Stadium Revenue Report for Sports Venues

    What is a Stadium Revenue Report ? Stadium Revenue Reports are considered sales analysis tools and are used by venue and retail managers to analyze revenues from tickets, food and retail outlets in a sports venue. Some of the main functionality in this type of report is that it displays an easy to understand map of the stadium with hyperlinks to each revenue-generating location. The hyperlinks goes to a second page (not visible in the image below) which contains data like: Ticket sales by seat location, Food & beverage sales by restaurant/outlet (with detailed sales by F&B category), and # of individuals entering each gate. You find an example of this type of report below. Purpose of Stadium Revenue Reports Venue Owners use Stadium Revenue Reports to give managers an easy way to analyze the different revenue sources located in the venue. When used as part of good business practices by venue managers and FP&A departments, a stadium owner can improve its revenues and optimize decisions related to venue restaurants and retail locations, and it can reduce the chances that sales are sub-optimized due to lack of insight to location and vendor/outlet performance. Example of a Stadium Revenue Report Here is an example of a Stadium Revenue Report with venue map and drill down to underlying revenue data. [caption id="" align="alignnone" width="2560"] Example of a Stadium Revenue Report for Sports Venues  Example of a Stadium Revenue Report for Sports Venues[/caption] You can find hundreds of additional examples here Who Uses This Type of Report ? The typical users of this type of report are: Venue managers, retail managers, CFOs. Other Reports Often Used in Conjunction with Stadium Revenue Reports Progressive venue managers and FP&A departments sometimes use several different Stadium Revenue Reports, along with profit & loss reports, sales dashboards, KPI reports, annual budgets and forecasts and other management and control tools. Where Does the Data for Analysis Originate From? The Actual (historical transactions) data typically comes from enterprise resource planning (ERP) systems like: Microsoft Dynamics 365 (D365) Finance, Microsoft Dynamics 365 Business Central (D365 BC), Microsoft Dynamics AX, Microsoft Dynamics NAV, Microsoft Dynamics GP, Microsoft Dynamics SL, Sage Intacct, Sage 100, Sage 300, Sage 500, Sage X3, SAP Business One, SAP ByDesign, Acumatica, Netsuite and others. In analyses where budgets or forecasts are used, the planning data most often originates from in-house Excel spreadsheet models or from professional corporate performance management (CPM/EPM) solutions. What Tools are Typically used for Reporting, Planning and Dashboards? Examples of business software used with the data and ERPs mentioned above are:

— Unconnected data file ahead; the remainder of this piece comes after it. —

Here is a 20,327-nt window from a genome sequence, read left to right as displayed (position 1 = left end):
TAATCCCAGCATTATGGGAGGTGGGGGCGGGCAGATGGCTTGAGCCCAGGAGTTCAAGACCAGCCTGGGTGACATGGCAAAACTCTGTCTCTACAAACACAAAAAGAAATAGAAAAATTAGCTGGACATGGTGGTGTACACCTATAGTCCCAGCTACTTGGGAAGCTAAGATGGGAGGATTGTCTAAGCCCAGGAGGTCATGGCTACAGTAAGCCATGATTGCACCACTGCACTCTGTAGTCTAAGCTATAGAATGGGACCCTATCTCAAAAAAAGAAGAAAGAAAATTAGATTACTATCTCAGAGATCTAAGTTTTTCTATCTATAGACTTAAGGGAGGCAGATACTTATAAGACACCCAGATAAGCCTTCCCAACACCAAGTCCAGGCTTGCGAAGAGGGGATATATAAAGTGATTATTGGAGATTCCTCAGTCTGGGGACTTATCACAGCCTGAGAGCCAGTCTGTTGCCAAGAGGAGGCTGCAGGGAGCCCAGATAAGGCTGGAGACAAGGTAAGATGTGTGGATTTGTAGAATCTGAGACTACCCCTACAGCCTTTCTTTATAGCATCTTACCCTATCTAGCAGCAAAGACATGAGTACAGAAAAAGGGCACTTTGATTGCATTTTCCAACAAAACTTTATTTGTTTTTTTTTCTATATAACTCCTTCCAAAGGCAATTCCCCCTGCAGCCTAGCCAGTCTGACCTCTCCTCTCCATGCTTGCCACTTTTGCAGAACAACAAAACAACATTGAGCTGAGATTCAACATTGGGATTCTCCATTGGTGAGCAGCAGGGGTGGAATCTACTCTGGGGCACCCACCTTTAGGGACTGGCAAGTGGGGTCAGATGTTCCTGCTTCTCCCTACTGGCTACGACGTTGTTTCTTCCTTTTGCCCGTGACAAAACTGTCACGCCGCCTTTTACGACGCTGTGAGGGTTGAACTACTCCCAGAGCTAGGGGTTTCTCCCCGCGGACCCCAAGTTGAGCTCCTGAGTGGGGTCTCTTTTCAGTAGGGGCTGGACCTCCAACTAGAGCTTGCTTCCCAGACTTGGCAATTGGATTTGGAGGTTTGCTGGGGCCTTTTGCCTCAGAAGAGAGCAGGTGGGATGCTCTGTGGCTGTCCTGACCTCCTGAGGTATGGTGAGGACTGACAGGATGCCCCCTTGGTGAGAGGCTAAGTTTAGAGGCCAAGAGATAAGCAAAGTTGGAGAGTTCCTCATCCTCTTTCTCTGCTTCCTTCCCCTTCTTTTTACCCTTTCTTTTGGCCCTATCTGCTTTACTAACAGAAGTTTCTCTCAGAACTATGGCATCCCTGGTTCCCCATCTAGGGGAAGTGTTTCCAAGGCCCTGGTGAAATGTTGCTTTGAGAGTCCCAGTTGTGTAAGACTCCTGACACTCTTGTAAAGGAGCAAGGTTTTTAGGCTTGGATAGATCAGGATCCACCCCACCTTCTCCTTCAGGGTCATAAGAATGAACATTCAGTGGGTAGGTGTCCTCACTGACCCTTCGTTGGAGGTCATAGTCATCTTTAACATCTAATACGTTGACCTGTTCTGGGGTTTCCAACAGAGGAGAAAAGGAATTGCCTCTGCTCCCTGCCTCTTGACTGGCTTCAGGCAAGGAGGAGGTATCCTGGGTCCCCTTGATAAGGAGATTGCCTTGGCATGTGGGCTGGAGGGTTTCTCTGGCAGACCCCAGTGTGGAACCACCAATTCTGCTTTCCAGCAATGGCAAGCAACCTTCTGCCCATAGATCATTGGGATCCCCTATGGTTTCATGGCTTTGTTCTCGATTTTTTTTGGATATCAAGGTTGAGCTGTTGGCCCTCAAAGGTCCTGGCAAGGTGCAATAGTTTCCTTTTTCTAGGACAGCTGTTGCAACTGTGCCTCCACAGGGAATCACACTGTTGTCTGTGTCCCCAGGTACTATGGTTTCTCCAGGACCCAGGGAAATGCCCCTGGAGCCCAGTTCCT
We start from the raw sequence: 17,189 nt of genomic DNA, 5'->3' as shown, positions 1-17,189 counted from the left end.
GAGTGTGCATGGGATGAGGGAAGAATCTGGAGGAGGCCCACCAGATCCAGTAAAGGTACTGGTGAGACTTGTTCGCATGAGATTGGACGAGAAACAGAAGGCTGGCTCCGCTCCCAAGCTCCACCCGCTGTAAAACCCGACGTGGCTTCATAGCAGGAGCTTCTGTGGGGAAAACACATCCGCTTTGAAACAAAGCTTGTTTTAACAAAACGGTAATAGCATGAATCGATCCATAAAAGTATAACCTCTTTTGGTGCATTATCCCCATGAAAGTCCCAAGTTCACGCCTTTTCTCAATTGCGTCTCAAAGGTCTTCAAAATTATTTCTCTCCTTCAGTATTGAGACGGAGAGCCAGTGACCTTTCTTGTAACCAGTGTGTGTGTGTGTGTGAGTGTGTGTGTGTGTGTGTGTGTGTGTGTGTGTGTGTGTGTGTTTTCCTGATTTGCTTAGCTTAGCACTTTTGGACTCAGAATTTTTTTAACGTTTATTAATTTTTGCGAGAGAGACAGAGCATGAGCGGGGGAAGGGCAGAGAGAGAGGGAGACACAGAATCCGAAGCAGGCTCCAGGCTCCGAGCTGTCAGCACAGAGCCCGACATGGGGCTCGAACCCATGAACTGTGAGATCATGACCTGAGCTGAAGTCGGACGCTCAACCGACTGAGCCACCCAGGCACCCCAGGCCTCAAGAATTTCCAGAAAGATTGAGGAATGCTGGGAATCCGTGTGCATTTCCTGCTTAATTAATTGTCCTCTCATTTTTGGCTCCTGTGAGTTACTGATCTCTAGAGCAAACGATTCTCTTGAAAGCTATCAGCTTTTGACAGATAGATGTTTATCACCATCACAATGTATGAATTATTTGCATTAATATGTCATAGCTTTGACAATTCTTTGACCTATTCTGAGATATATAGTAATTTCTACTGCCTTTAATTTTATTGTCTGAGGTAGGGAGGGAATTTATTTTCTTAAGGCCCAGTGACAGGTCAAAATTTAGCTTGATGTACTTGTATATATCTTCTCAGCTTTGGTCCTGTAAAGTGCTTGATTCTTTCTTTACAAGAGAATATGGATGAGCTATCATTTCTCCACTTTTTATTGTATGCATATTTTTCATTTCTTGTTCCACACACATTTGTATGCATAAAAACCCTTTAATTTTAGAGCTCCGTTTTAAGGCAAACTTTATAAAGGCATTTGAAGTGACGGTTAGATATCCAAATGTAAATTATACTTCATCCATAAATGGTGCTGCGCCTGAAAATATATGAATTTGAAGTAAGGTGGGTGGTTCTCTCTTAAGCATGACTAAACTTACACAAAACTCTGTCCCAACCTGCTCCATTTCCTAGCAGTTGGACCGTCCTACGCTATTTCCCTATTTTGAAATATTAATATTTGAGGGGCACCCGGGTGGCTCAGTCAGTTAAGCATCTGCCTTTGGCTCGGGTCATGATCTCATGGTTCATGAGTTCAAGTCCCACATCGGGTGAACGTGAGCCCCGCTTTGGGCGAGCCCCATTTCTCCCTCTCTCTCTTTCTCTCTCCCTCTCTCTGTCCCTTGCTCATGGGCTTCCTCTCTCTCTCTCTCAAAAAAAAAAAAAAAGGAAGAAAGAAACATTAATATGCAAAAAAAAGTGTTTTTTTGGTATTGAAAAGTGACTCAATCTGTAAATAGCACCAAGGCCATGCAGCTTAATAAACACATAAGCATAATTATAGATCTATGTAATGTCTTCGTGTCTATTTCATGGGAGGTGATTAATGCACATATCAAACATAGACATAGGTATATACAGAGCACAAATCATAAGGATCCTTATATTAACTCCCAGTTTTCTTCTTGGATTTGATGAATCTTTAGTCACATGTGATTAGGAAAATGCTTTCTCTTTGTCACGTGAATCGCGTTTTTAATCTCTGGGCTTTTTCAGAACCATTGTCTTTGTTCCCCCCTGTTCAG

• Native ERP report writers and query tools
    • Spreadsheets (for example Microsoft Excel)
    • Corporate Performance Management (CPM) tools (for example Solver)
    • Dashboards (for example Microsoft Power BI and Tableau)
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